Wage Suit – Bus Drivers Sue

wage suit - school bus driverSan Francisco bus drivers are fighting a wage suit against First Student, Inc., their employer, who allegedly underpaid them, in a breach of contract. If you find yourself in a similar situation, the assistance of a local employment attorney could prove to be useful.

Wage Suit – The Charges

The lawsuit, Humes v. First Student, Inc.,which was filed in 2015, was recently given a breath of life by the Ninth Circuit, giving the plaintiffs the opportunity to create a class action suit.  According to the Complaint, bus drivers had several issues with the company:

  • They were paid amounts below minimum wage;
  • They were not paid on schedule;
  • They were not provided with accurate statements detailing their hours and wages;
  • They were subject to unfair business practices;
  • Their oral contract was breached.

Details Behind the Wage Dispute

According to a negotiated contract, the bus drivers were promised a minimum number of hours of daily pay regardless of the number of assignments per day.  In other words, drivers were guaranteed a minimum daily wage, whether or not the buses were utilized for the full day. In addition to driving, employees were responsible for cleaning and fueling the buses.  In the event these responsibilities took more time than the hours set, they were to be paid for the additional hours worked.

In 2015, the policy for tracking hours worked changed. Employees were required to track only the hours worked that were beyond regular time. These hours were recorded in what was called an exception log.  Additionally, drivers were expected to complete a formal billing sheet, which was ultimately sent to the school district for billing purposes. Drivers believe that the record keeping led to confusion in the payroll office, resulting in their wage suit for alleged underpayment and check stub errors.

Information Required on Pay Stubs

According to Labor Code 226, particular information must be included on a worker’s pay stub, including:

  • The number of hours the employee worked during the pay period;
  • The gross earnings for the pay period;
  • Deductions from wages;
  • The net earnings for the pay period;
  • The dates of the pay period;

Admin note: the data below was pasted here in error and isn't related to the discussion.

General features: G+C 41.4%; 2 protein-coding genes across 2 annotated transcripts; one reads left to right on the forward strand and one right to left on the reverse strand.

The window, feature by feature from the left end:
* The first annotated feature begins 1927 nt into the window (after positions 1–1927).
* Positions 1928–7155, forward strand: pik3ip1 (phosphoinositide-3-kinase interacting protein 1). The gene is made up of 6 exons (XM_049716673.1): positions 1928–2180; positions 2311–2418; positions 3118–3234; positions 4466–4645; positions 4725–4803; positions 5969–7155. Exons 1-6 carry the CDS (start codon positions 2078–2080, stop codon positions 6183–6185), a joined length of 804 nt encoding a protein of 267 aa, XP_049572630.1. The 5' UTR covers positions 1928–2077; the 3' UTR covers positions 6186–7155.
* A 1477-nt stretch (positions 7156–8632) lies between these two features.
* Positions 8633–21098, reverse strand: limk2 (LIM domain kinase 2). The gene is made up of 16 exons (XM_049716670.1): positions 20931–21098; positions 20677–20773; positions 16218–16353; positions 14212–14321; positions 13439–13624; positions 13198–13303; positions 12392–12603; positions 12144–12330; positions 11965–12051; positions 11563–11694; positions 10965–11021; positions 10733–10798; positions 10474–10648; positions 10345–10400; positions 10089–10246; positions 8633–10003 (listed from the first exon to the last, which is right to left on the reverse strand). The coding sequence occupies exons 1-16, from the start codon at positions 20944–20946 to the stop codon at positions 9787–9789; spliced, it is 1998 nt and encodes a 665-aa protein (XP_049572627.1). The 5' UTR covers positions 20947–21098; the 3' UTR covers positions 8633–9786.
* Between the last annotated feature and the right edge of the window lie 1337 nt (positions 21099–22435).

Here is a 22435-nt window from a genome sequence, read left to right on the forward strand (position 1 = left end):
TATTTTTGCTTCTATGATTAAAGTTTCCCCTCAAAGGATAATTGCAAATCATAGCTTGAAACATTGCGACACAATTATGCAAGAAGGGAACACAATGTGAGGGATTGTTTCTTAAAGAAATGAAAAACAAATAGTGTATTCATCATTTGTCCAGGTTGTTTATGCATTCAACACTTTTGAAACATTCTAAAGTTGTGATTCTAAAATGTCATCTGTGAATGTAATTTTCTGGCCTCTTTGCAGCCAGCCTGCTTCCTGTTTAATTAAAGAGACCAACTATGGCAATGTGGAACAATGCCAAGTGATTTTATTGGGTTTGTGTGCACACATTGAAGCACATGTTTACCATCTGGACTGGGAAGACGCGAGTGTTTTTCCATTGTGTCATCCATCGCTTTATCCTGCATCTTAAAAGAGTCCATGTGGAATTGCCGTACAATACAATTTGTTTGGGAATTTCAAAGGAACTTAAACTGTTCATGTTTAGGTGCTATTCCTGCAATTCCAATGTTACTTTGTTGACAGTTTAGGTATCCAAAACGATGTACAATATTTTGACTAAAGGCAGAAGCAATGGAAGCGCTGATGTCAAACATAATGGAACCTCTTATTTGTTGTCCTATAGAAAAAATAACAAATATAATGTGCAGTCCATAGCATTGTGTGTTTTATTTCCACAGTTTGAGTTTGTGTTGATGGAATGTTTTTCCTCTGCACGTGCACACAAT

• The hourly rate of pay.
Statute of Limitations

The statute of limitations for a wage suite of this nature is just four years. Nonetheless, the court has agreed to hear claims dating back to October of 2011, based on arguments presented by the plaintiff. [Read more…]

California Minimum Wage Hike: Is it Set in Stone?

California Minimum WageCalifornia minimum wage changes. By the year 2022, some California employers will be required to pay their workers a minimum wage of $15 per hour. Governor Jerry Brown announced on March 28, 2016 that he had reached a deal with the state legislature that will gradually increase the state’s minimum wage.

California Minimum Wage – The Specifics

Pursuant to the deal, California’s minimum wage will rise from its current rate of $10 per hour to $10.50 per hour on January 1, 2017, but only for companies with 26 or more employees. It will then climb to $11 per hour for the year of 2018, then to $12 per hour for 2019, then to $13 per hour for 2020, $14 per hour for 2021, and $15 per hour for 2022.

The minimum wage will remain at $10 per hour for companies with 25 or fewer employees until January 1, 2018. The minimum wage for those companies will climb to $11 per hour for the year of 2019, then to $12 per hour for 2020, $13 per hour for 2021, $14 per hour for 2022, and $15 per hour for 2023.

Is This California Minimum Wage Schedule Certain?

The increases are not guaranteed to take place at these times. As part of the deal, there will be two ways that the increases can be delayed.

The first way is related to the economy. At any point, the governor can “pause” an increase if the state’s economy is bad enough. This can occur if seasonally adjusted statewide job growth has been negative over the past three months, or over the past six months – and if retail sales receipts for the prior 12 months have been negative.

The second way is related to the state’s budget. The governor will be able to pause the increase if at any point in time, the current budget year, or the year after that, or the year after that, is forecasted to be in deficit when the next scheduled increase is taken into account. This is referred to as a “budget off-ramp,” and there is a specification that it may only be used twice.

The deal will also introduce sick leave for in-home supportive services workers. In July 2018, in-home supportive services workers will be guaranteed one sick day. A second sick day will be added in the first July following the implementation of a $13 per hour minimum wage for businesses with 26 or more employees. A third sick day will be added after the minimum wage rises to $15 per hour. [Read more…]


The information on this website should not be considered to be legal advice, nor construed to be the formation of any manner of attorney client relationship. Prior to taking any form of legal action, please consult with an attorney experienced in the appropriate area of law germane to your situation. Case results and testimonials presented on www.californialaborandemploymentlaw.net or any of its related websites are germane to the facts present for each individual case and is not a promise of similar outcomes for any other cases. This website is not intended to solicit clients for matters outside of the State of California.